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Azerbaycan Saytlari

 »  Home  »  Endodontic Articles 1  »  Root and canal morphology of Thai mandibular molars
Root and canal morphology of Thai mandibular molars
Results.



The data for root and canal number and their morphology are presented in Tables 1–5.
Of the 118 first molars, 12.7% had three roots with the extra root lingual to the main distal root (Table 1). The majority had three (61%) or four (30%) canals (Table 2). In the three-rooted molars, 80% of the main distal root and 100% of the disto-lingual roots had type I canals. The majority (66.7%) of the root canals in the mesial root were type IV. The remainder were distributed between type III and additional types 3–1, 3–4, and 2–3 (Table 3).

Classification of Thai mandibular molars by root number and morphology
Table 1. Classification of Thai mandibular molars by root number and morphology.

Number and percentage of mandibular molars with 1, 2, 3, 4 or 5 canals per tooth
Table 2. Number and percentage of mandibular molars with 1, 2, 3, 4 or 5 canals per tooth.
Number and percentage of canal system types in mandibular first molars
Table 3. Number and percentage of canal system types in mandibular first molars.

Of the 60 second molars, 10% had a single C-shaped root, whilst the rest had two separate roots (Table 1). The majority had three (58%) or two (23%) canals (Table 2). These roots had an equal chance (33.3%) of containing one of three canal configurations: type I, type IV or the additional 3–4 or 2–3 varieties. In the two-rooted molars, the majority (70.4%) of the distal roots had a type I canal system, whilst only 14.8% of the mesial roots had this configuration. The majority (57.4%) of the mesial roots were type IV, followed by type II (Table 4).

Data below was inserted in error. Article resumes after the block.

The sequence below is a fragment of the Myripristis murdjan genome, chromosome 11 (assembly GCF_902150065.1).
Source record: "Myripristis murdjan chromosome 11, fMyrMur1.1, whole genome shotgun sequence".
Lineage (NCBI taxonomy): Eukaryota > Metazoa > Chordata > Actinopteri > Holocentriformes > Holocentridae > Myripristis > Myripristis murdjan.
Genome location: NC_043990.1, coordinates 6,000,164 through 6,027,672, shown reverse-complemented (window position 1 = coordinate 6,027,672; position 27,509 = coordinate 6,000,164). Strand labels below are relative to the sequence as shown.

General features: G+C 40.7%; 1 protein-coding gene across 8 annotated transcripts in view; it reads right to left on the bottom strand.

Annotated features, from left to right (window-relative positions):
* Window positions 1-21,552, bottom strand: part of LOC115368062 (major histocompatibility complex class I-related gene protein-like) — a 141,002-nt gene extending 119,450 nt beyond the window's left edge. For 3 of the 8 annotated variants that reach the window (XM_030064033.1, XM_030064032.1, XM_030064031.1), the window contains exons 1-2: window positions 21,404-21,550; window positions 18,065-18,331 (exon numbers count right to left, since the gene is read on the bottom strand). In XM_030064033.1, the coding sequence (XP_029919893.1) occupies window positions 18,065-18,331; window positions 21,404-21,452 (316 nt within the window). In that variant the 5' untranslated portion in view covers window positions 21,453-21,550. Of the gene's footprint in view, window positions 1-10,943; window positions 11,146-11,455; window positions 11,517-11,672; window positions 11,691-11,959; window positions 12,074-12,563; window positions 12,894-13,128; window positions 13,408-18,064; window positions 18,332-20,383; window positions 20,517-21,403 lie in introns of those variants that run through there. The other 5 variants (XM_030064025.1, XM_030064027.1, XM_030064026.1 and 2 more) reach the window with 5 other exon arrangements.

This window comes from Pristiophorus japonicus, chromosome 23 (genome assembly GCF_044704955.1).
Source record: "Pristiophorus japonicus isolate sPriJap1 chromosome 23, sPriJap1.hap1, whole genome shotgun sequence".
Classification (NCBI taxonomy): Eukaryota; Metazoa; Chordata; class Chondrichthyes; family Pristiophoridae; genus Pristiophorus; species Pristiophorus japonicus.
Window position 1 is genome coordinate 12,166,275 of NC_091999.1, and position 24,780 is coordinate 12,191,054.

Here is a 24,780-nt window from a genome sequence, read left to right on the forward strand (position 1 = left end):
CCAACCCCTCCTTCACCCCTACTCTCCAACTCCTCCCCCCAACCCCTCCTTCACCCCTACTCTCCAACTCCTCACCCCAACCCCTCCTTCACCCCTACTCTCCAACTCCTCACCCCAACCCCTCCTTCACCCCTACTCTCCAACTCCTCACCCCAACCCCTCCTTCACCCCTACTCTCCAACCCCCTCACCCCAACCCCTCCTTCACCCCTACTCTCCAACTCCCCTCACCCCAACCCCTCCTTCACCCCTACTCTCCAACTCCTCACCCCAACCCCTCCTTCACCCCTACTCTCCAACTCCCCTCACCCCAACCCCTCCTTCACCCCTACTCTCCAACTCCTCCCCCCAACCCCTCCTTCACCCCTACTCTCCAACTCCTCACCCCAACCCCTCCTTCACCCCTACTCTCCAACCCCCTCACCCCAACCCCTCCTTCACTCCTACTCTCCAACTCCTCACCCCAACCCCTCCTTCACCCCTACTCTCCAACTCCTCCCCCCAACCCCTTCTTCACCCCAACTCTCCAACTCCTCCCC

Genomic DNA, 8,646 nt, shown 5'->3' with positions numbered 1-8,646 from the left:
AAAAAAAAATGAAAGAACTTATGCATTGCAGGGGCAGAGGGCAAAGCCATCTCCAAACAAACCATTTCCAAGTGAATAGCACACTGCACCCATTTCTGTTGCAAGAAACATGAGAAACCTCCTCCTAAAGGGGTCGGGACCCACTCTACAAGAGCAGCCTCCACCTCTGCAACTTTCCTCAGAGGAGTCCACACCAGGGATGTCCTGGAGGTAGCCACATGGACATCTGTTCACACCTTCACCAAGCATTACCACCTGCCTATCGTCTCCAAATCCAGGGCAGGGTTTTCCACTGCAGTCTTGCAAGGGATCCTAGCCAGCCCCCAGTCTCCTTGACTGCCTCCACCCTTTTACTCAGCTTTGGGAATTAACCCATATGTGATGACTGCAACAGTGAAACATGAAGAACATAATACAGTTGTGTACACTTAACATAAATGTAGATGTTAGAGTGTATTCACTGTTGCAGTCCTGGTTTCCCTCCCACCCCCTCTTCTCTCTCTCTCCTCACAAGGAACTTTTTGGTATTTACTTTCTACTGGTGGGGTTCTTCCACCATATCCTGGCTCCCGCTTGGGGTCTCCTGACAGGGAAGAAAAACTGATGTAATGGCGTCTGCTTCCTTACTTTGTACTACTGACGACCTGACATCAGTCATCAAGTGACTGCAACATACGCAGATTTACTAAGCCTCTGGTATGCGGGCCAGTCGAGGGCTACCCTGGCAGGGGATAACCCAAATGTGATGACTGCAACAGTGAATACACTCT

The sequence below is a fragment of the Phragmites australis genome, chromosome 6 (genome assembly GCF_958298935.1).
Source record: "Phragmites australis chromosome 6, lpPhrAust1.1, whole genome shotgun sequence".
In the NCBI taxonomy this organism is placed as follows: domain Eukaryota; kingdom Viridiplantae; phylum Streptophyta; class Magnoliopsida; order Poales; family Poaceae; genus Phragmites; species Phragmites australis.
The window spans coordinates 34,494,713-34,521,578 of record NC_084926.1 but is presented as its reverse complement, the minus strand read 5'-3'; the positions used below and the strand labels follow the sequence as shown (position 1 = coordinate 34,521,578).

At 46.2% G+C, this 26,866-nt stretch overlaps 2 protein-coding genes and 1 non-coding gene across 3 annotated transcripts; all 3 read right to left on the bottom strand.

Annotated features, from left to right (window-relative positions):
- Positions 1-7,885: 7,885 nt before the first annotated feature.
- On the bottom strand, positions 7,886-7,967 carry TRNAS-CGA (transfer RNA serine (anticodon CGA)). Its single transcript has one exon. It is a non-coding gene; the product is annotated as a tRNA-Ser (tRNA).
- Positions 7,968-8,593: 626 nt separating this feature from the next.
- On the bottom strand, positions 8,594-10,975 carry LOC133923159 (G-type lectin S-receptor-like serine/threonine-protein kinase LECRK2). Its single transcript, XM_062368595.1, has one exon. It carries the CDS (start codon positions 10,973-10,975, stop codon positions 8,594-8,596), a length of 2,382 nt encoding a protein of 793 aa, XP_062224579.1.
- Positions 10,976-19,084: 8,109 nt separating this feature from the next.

Number and percentage of canal system types in mandibular second molars
Table 4. Number and percentage of canal system types in mandibular second molars.

The 173 third molars had the highest variation in root morphology, as well as a high prevalence of two separate roots (67%), two-fused roots (19.1%) and C-shaped roots (10.9%) (Table 1). The majority had two (61%) or three (28%) canals (Table 2). The teeth with fused roots contained a spread of canal configurations: types IV (33.3%), I (21.2%) and II (18.2%), with a few teeth having other varieties. In the C-shaped group, although the most prevalent canal configuration was type IV (36.8%), there was a wide spread of types, including I (15.8%), VIII (15.8%), II (5.3%) and additional varieties (26.4% collectively). In three-rooted teeth, all the distal canals were type I and the mesial canals were either type II (50%) or IV (50%). In the two-rooted variety, the dominant canal configuration in both mesial and distal canals was type I (53% and 93.2%, respectively). The remainder were distributed amongst several types (Table 5).

Number and percentage of canal system types in mandibular third molars
Table 5. Number and percentage of canal system types in mandibular third molars.

There was an increasing prevalence of lateral canals toward the apical part of the root for all types of molars (Table 6) with the highest being 4.1% in the apical third of mandibular third molars. Inter-canal communications were found more commonly in the first (39.8%) and second (43%) molars than the third molar (19.4%) (Table 6).

Number and percentage of roots with lateral canals and intercanal communications
Table 6. Number and percentage of roots with lateral canals and intercanal communications.